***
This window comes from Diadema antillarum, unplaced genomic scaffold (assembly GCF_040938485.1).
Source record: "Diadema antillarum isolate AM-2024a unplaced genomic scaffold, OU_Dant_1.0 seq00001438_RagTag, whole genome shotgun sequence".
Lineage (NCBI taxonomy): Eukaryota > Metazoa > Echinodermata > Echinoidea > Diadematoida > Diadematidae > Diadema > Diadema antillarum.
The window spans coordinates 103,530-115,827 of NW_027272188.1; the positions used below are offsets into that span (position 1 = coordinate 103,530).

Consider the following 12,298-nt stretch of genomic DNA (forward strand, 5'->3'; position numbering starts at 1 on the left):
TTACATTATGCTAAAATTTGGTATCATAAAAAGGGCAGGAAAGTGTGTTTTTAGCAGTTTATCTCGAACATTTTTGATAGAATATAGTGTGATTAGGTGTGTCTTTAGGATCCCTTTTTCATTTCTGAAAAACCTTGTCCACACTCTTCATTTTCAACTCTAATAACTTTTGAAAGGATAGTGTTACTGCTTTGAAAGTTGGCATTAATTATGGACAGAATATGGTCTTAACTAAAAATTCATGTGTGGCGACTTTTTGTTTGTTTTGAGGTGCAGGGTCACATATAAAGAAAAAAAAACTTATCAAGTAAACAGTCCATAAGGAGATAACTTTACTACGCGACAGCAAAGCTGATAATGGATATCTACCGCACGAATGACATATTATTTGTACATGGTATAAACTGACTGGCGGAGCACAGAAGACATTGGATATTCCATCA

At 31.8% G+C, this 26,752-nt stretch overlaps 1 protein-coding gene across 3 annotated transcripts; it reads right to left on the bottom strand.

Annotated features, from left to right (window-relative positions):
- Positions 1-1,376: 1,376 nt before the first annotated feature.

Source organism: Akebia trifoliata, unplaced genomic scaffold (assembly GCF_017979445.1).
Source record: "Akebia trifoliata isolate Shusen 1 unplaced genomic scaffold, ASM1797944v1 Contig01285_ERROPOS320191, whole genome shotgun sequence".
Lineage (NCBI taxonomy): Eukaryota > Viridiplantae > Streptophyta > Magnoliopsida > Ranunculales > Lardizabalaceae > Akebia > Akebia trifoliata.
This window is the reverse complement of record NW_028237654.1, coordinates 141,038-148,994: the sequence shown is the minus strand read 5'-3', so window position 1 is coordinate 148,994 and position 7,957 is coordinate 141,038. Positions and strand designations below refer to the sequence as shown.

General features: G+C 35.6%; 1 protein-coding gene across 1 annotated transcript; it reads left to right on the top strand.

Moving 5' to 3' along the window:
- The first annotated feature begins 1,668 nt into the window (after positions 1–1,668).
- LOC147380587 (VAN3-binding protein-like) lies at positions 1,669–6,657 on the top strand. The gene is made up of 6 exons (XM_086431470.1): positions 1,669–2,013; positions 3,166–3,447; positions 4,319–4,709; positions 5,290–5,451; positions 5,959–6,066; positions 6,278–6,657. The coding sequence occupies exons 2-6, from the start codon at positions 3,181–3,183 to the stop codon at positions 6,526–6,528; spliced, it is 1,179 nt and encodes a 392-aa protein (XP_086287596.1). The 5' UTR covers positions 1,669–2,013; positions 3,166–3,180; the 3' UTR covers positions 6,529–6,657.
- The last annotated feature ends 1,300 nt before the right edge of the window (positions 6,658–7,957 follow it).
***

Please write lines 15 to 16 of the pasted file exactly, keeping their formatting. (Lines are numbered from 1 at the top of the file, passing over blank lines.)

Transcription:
Moving 5' to 3' along the window:
- The first annotated feature begins 1,668 nt into the window (after positions 1–1,668).